Ergonomics, on or off the truck

workers in warehouse

Written by Roberto Michel. Originally posted on June 11, 2021

Today’s lift trucks and standup orderpickers are designed with ergonomics in mind, but new types of wearables are another means of reducing strains and risk of injury for operators.

Plenty of features make operating a lift truck easier and more comfortable, but when operators are off their trucks doing tasks like building an order to a pallet, they should follow proper lifting techniques. And, for all the smarts of today’s lift trucks, they can’t coach the operator on safe techniques.

Wearables with warning features for front-line workers, however, can help operators follow good postures, especially for manual tasks that happen off the truck. Such wearables and the software analytics that come with them detect, analyze and help reduce the risks of injuries for any worker that does a lot of lifting of cases or other goods, says Chris Kuruc, head of product for KINETIC, a vendor of wearable safety technology.

KINETIC’s Reflex wearable is a small device that attaches to a worker’s belt and automatically detects unsafe postures, providing a light vibration warning when improper form is used. The data generated by the wearable feeds into a Cloud-based Web dashboard that provides managers with analytics to improve workplace ergonomics. The alerts, along with goal and reward functions, create new habits and drive sustained behavior change that reduces the chance of injuries, says Kuruc.

“If someone is doing something like lifting with their back instead of their legs, or reaching across themselves in an awkward manner to lift something, the wearable detects these as unsafe postures and provides that real-time haptic feedback to the worker,” says Kuruc. “Those alerts help drive safer postures, while the data analytics will help supervisors or the health and safety manager find opportunities to coach employees to help reduce these risky habits.”

The analytics can also help managers identify areas that could use some changes to layout or materials placement to improve ergonomics. For example, says Kuruc, one company found many unsafe postures were occurring at an area where manual picking was being done from pallets of goods staged next to each other on the floor. Stacking the pallets with just a bit more space between them allowed for easier access for the pickers, which quickly reduced unsafe postures in that area.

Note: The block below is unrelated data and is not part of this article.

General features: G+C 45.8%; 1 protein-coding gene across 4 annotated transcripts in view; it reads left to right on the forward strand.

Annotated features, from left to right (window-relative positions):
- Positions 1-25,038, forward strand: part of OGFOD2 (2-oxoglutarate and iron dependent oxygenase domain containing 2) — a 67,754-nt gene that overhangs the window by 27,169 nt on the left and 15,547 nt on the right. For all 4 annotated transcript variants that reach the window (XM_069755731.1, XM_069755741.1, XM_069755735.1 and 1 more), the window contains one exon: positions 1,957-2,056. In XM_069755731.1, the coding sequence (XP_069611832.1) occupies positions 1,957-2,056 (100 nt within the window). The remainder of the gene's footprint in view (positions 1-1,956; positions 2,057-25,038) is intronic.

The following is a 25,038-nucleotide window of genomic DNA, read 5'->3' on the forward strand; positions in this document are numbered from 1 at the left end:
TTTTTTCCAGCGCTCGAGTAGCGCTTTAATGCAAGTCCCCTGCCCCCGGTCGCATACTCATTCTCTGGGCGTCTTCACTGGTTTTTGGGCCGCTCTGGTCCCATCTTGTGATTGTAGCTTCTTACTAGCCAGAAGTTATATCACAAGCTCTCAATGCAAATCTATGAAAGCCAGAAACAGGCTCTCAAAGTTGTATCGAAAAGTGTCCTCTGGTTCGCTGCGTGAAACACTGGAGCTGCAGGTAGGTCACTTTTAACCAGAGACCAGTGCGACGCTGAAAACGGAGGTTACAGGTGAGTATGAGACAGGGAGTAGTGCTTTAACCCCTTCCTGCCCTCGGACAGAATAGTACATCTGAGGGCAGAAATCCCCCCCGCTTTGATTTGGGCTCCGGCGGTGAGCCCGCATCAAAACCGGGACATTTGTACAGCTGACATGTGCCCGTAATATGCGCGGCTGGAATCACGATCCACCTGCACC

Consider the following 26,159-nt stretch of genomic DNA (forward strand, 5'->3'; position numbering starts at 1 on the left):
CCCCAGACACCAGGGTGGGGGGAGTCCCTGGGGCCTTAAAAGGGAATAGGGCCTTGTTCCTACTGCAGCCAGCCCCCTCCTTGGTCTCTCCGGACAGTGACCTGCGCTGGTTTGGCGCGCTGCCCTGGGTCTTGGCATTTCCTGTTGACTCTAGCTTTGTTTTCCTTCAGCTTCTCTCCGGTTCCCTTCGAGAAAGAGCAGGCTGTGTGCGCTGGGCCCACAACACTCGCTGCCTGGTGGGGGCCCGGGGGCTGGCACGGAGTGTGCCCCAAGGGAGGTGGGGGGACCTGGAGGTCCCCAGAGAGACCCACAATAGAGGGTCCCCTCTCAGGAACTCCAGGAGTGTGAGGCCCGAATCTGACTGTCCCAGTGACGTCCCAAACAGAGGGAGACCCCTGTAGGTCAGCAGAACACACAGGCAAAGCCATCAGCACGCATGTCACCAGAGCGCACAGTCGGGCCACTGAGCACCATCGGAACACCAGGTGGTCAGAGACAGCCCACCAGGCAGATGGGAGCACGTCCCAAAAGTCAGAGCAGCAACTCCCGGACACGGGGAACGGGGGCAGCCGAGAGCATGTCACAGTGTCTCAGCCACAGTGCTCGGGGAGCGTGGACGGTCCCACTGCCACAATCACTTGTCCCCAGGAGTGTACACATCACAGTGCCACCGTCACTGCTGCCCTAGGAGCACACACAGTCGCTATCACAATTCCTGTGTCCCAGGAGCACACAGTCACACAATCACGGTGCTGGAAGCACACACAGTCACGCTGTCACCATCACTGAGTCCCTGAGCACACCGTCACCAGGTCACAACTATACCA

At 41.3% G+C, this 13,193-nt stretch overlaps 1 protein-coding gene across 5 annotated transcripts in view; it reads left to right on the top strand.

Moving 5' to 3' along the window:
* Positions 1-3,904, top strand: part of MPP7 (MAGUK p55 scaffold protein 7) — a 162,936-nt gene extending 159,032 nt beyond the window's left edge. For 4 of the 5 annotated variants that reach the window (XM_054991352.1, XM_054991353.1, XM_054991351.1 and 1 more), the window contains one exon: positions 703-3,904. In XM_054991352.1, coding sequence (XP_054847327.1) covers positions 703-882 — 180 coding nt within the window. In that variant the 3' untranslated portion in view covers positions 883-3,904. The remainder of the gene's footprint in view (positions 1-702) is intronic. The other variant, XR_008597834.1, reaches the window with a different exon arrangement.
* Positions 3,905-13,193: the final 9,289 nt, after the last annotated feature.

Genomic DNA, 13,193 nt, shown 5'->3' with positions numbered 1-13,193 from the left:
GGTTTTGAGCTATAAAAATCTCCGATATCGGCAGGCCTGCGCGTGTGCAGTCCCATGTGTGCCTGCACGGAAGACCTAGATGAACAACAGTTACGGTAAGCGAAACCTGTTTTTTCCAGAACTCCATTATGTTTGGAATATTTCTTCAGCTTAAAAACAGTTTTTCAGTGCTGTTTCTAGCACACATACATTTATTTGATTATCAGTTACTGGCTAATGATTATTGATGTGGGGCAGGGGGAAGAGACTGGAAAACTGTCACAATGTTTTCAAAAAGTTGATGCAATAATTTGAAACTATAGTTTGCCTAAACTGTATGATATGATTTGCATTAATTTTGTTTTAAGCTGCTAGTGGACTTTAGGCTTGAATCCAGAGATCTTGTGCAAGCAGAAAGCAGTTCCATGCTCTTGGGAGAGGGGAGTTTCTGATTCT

“The analytics can help identify tiny little engineering changes that can instantly remove risky postures and behaviors that are going to lead to injuries,” Kuruc says.

One of KINETIC’s users is Iron Mountain, a company whose services include records and document management and shredding. When Iron Mountain outfitted some of its delivery van and truck drivers with Reflex wearables, there was a 64% year-over-year reduction in OSHA recordable injuries for the workers compared to the year before the wearables were in use.

Soter Analytics is another vendor with safety-focused wearable tech. Kenco Logistics, a leading third-party logistics provider, ran a pilot program with Soter’s wearables, and found the technology led to a 22% reduction of hazardous movements by Kenco associates.

Lift truck ergonomics have improved over the years, and some of these same features also improve productivity, says Ryan Crochet, manager of product marketing and financial merchandising for the Houston region of Mitsubishi Logisnext Americas. Features like fingertip hydraulic controls, full suspension seats, padded floors and suspension platforms with switches to easily adjust the suspension level, have been incorporated into various truck models, Crochet explains.

For example, vehicles used for order picking have low floor heights and a cabin design that make it easy to get on or off to either side, which makes work movements easier on the operator, but also contributes to productivity in that operators can more quickly access goods on either side of an aisle. Additionally, semi-automated orderpicker models with remote control can automatically follow an operator picking orders on foot, eliminating the on/off movement entirely, allowing the operator to focus on the order build tasks.

“Improved ergonomics can absolutely help with productivity, because some features like being able to get on or off a vehicle easily make tasks more convenient and faster,” says Crochet. “There are other ergonomic features are that are more about comfort, and although these have a more indirect tie with productivity, ultimately, a comfortable operator is going to be a more productive operator.”

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